A few more notes on the Nationals…
- Wagner also reports (via Twitter) that the Nationals are interested in Ben Zobrist. Washington has been interested in Zobrist in the past as well, and the versatile switch-hitter could factor into the team’s plans in the infield or in the outfield. Of course, the Nats would face steep competition in the market for Zobrist, who is drawing widespread interest due to that versatility and his long track record of above-average production at the plate.
- While many have speculated that the Nationals could look to upgrade at catcher, Rizzo spoke highly of Wilson Ramos despite a down season in 2015. “He was No. 1 in throwing runners out. He was up for a Gold Glove,” said Rizzo. “He was one of the top in National League in home runs and RBI. He had a down year in getting on base, not like he should, and hitting for average. But as far as a guy, as catchers go, really had some impact in the lineup with power, RBI and catch-throw skills were fine. We like Ramos. He’s a guy that it would be difficult to find a better replacement for.” The Nats have been listed as a speculative fit for Matt Wieters, especially considering Ramos’ 2015 struggles and his status as a free agent next winter. However, Rizzo’s comments line up with previous reports indicating that Washington will not be a serious player for the market’s top free-agent catcher.
- Ian Desmond said in a recent MLB Network Radio on SiriusXM appearance (MLB.com video link) that he would “love to give [the Nationals] an opportunity to tell me the direction that they’re moving in and go from there” when discussing the Nats. It’s expected that Desmond will sign elsewhere, and while he could sign with any club, he did say in that appearance that he “loves the National League game” and considers himself a “National League guy,” though he of course didn’t rule out signing with an American League club.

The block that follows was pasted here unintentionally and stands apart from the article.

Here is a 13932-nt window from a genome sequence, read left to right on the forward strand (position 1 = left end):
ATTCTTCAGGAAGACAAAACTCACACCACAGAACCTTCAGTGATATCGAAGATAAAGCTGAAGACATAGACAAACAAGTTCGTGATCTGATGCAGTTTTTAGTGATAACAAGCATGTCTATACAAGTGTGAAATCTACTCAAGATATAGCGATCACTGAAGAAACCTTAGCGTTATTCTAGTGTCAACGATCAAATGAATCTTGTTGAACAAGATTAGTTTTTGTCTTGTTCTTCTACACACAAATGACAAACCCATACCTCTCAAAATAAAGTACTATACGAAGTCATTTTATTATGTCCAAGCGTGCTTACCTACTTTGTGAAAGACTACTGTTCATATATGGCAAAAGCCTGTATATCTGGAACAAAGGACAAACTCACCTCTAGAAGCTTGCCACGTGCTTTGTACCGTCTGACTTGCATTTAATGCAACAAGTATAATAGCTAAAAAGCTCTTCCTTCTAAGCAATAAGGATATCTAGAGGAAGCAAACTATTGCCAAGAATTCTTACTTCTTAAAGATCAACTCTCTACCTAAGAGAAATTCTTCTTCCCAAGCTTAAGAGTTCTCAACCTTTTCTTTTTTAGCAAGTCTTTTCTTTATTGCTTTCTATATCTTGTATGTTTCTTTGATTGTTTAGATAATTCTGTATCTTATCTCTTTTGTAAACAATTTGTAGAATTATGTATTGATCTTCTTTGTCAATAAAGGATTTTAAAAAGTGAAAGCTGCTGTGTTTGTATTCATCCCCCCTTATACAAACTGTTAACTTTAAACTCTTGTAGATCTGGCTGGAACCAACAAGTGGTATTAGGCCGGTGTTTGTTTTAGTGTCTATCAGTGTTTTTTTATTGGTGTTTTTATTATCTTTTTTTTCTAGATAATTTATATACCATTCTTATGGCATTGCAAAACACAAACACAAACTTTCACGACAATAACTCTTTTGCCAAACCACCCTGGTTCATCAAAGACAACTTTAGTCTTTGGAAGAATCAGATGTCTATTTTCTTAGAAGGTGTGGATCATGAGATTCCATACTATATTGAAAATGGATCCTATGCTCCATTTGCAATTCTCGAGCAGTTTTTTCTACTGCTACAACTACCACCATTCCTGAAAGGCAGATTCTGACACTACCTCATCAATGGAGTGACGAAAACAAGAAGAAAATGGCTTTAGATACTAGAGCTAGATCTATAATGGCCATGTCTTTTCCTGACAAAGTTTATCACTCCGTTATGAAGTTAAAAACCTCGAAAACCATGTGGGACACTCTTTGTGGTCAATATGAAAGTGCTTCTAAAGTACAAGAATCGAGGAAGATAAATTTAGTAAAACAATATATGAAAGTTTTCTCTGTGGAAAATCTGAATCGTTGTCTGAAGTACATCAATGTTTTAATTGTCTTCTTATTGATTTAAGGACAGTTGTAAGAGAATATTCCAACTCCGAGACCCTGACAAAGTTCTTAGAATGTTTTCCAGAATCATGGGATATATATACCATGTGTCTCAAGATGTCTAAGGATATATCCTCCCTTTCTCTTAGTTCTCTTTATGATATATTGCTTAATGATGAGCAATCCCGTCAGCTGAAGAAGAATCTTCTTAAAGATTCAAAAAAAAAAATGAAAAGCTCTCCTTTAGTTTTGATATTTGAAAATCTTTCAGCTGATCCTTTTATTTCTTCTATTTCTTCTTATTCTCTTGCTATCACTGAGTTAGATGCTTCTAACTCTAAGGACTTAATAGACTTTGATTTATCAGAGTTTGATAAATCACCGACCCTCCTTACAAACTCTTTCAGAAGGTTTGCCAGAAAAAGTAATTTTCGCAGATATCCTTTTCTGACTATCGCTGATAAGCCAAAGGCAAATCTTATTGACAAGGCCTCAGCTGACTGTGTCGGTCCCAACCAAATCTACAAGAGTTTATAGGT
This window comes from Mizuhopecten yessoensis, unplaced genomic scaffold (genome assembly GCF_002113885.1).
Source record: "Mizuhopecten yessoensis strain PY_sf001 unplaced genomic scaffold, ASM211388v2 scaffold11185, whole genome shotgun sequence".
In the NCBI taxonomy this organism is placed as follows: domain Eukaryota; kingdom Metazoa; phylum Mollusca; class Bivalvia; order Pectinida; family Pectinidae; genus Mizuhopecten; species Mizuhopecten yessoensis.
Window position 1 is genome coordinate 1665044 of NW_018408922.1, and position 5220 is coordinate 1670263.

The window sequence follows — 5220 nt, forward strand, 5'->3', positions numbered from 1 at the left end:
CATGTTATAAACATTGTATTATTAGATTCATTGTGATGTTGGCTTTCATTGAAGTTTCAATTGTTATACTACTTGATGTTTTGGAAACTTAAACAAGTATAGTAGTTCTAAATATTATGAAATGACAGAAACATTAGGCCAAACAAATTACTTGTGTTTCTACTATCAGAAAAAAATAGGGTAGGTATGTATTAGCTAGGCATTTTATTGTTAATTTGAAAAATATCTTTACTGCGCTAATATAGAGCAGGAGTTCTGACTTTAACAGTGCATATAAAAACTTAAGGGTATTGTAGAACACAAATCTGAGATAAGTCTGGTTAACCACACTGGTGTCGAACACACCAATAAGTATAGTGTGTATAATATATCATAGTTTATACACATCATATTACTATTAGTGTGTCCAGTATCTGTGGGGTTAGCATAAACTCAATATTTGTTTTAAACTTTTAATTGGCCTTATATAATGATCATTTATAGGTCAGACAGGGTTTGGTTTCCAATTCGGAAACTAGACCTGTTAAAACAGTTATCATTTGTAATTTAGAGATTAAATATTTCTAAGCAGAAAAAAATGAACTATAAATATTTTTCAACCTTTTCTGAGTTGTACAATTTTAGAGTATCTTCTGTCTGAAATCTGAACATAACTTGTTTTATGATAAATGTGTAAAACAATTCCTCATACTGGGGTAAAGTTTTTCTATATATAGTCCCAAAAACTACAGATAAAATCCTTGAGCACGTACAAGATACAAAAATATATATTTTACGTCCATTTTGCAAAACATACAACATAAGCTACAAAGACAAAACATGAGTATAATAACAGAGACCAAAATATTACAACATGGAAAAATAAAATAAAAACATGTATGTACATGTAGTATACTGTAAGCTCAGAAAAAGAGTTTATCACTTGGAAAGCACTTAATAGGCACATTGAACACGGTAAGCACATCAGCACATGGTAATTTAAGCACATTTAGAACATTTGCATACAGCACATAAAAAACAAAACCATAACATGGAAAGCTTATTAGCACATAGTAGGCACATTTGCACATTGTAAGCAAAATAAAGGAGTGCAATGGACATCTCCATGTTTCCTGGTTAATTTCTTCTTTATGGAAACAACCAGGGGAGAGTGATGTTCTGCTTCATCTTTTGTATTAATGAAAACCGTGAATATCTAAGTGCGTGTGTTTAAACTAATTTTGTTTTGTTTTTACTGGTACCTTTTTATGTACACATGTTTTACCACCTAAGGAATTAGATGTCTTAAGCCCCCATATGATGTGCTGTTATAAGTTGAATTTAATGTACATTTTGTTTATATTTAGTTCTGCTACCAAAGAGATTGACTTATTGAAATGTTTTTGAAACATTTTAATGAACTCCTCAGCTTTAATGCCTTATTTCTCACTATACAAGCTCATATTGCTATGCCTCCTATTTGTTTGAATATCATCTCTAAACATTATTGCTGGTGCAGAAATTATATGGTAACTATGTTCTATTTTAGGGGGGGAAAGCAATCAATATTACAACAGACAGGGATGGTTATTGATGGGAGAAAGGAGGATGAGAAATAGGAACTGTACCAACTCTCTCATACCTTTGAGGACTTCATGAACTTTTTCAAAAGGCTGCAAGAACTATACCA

Here are the latest notes from Ken Rosenthal of FOX Sports:
- The Rangers and Nationals had trade talks involving Stephen Strasburg over the winter, per Rosenthal. Nothing ever came close to getting done in those “wide-ranging” talks, in which Steven Souza (later dealt to the Rays) and Jurickson Profar (later scratched for the season) also came up. It’s not clear from the report what kind of scenarios were considered. Looking forward, it remains to be seen whether there will be any consideration given this winter to a deal involving the 27-year-old righty. Strasburg’s value is down, due both to an inconsistent 2015 season and to the fact that he now has only one season left before hitting free agency, but it’s still hard to imagine the Nats letting him go unless the return was rather significant.
- The Braves could line up a pursuit of outfielder Yoenis Cespedes in free agency, a source tells Rosenthal. While it’s not hard to see the appeal — he’s a power bat at a position of need, and could line up with the team’s timetable for contention — such a move would still rate as a surprise. Atlanta only just got out from under the ill-fated Melvin Upton contract, which showed the risk of such a free agent signing given the team’s recent payroll restrictions, and Cespedes could well cost twice or more what Upton did ($75MM).
- Early returns on the summer trade hauls of the Phillies and Brewers have been positive. There is some nice buzz around Philadelphia’s system, especially with all the depth its added in recent months and the intriguing players that came over for Cole Hamels and Jake Diekman. Meanwhile, Milwaukee’s return for Carlos Gomez and Mike Fiers has looked rather compelling, with Domingo Santana raking in his early MLB action and the trio of other players finishing strong at Double-A. (Remember: the key player in that deal, Brett Phillips, joined the MLBTR Podcast just after being swapped, as did righty Zach Davies, who is now in the big leagues after being acquired for Gerardo Parra.)